Reading List – Further Reading

Further Reading

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The Zeitgeist Movement Defined: Realizing a New Train of Thought

TZM Members

The Zeitgeist Movement Defined is the official representative text of the global, non-profit sustainability advocacy organization known as The Zeitgeist Movement (TZM).

This tediously sourced and highly detailed work argues for a large-scale change in human culture, specifically in the context of economic practice.

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Merchants of Doubt

Naomi Oreskes and Erik Conway

The book demonstrates how contrarian scientists are hired by conservative political think tanks and private corporations to obscure the scientific consensus. Using several case examples, such as tobacco smoking, climate change, acid rain and the hole in the ozone layer, the book presents a very clear picture of what big business will do to manufacture doubt amongst the public for their own profit-seeking enterprises when a scientific reality threatens their markets.

How to Read a Paper: The Basics of Evidence-Based Medicine

Trisha Greenhalgh

This is a great introduction to those who want a briefer on how to interpret the scientific literature when researching for a topic. It describes the various kinds of studies, their strengths, their weaknesses, when they are more useful, and so forth. Relevant for both the layman and the more advanced medical researcher, this is an invaluable contribution to those frequently referencing the literature.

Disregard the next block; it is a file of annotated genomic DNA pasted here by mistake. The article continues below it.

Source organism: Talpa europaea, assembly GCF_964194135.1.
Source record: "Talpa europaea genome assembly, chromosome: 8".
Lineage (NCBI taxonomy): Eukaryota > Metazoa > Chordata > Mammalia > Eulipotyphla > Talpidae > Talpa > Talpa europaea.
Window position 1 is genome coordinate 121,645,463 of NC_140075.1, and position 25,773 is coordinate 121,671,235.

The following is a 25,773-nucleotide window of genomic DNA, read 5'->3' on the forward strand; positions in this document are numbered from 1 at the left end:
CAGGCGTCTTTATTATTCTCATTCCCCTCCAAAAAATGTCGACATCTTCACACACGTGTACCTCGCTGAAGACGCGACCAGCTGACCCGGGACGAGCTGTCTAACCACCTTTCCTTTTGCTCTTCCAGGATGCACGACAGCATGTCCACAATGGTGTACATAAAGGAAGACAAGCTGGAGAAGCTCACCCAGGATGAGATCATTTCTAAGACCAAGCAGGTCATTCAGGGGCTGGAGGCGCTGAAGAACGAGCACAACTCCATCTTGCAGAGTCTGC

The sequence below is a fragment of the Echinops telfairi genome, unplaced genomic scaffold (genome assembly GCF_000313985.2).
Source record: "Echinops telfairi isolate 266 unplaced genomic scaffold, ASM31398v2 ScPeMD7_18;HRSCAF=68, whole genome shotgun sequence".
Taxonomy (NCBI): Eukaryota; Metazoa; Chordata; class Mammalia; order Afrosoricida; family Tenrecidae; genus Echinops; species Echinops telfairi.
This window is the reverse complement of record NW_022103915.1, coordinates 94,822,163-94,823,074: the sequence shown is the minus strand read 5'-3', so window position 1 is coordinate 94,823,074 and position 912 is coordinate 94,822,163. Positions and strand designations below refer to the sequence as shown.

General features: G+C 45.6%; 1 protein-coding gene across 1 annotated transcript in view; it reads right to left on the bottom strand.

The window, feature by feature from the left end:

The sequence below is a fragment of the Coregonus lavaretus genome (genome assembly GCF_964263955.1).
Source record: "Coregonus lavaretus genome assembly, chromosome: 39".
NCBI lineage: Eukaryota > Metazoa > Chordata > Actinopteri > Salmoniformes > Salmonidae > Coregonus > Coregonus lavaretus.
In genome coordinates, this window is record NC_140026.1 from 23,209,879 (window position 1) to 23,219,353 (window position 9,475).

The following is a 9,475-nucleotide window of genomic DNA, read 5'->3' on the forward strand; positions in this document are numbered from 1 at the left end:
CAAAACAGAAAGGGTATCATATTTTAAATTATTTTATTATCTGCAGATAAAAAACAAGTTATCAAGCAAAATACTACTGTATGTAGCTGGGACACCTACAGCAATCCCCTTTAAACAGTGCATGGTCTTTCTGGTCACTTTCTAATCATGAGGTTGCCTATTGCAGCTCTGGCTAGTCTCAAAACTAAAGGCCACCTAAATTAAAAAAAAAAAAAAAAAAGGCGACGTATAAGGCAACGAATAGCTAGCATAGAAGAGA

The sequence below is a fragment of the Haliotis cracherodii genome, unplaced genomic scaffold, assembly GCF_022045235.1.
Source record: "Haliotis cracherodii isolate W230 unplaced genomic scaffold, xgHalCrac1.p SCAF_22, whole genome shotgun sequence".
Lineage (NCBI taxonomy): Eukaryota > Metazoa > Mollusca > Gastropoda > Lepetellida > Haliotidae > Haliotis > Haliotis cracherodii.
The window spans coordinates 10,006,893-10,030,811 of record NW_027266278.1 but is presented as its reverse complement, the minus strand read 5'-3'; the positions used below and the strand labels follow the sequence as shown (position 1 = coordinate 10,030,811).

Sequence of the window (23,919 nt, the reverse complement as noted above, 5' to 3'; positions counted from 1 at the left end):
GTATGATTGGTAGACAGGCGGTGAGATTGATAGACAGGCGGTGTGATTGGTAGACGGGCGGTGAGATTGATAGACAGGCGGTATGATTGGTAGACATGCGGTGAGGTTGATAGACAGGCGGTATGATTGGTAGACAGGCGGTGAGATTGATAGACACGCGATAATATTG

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Bad Science

Ben Goldacre

A great book criticizing the mainstream media’s reporting on health and science issues, attempting to teach the lay reader how to evaluate scientific claims.

The Moral Landscape: How Science Can Determine Human Values

Sam Harris

Harris presents a scientific framework for thinking about morality and moral questions, dispelling the dominant moral frameworks of our time as unscientific, outdated and potentially dangerous.

Free Will

Sam Harris

This short book is a great debunker of the most dominant conception of free will in our society -- that human beings possess contra-causal free will, or the ability to make choices free from all constraints.

The Demon-Haunted World: Science as a Candle in the Dark

Carl Sagan

Sagan's most complete work on the practical benefits of adopting a scientific worldview. Aliens, magic, special powers, pseudoscientific treatments and nostrums; nothing is spared the critical yet jovial treatment of Sagan's "Baloney Detection Kit". Being "Open Minded" is not to be equated with a willing credulity for any old hocus-pocus. This work is both an incitement to learn for the individual, and a clarion call to arms for any society wishing to immunize itself against the fallible and flawed biases which humans have inherited as a result of our evolutionary journey.

Preventing Violence

James Gilligan

James Gilligan spent many years working in prisons, amongst others the Massachussettes Prison System. Amongst other advocations in this book are a formal end to capital punishment, calling instead for the thoughtful psychological treatment of the most dangerous prisoners. Gilligan, amongst many others, is one of the leaders in the field of study known as "structural violence", which outlines the inherent and subtle forms of violence which radiate from social structures onto individuals in ways other than traditional physical violence.

The Spirit Level: Why Greater Equality Makes Societies Stronger

Kate Pickett, Richard Wilkinson

Inequality has been called a "social pollutant", as the ill-effects of a strong disparate relationship between the richest and the poorest of a nation adversely affect everything one may consider valuable in the social fabric: in more unequal societies, prison populations rise, as do infant mortalities and drug addiction rates. Life expectancy drops in more unequal societies, as does the rate of innovation. And it's not just the poorest that suffer these setbacks. These negative correlations affect the richer strata too. We are not the 99%. We are the 100%, and the bill for living inequitably hits us all. This version responds to some of the criticisms made since the book's first publication; criticisms which emanated from a right-wing thinktank, it is worth noting.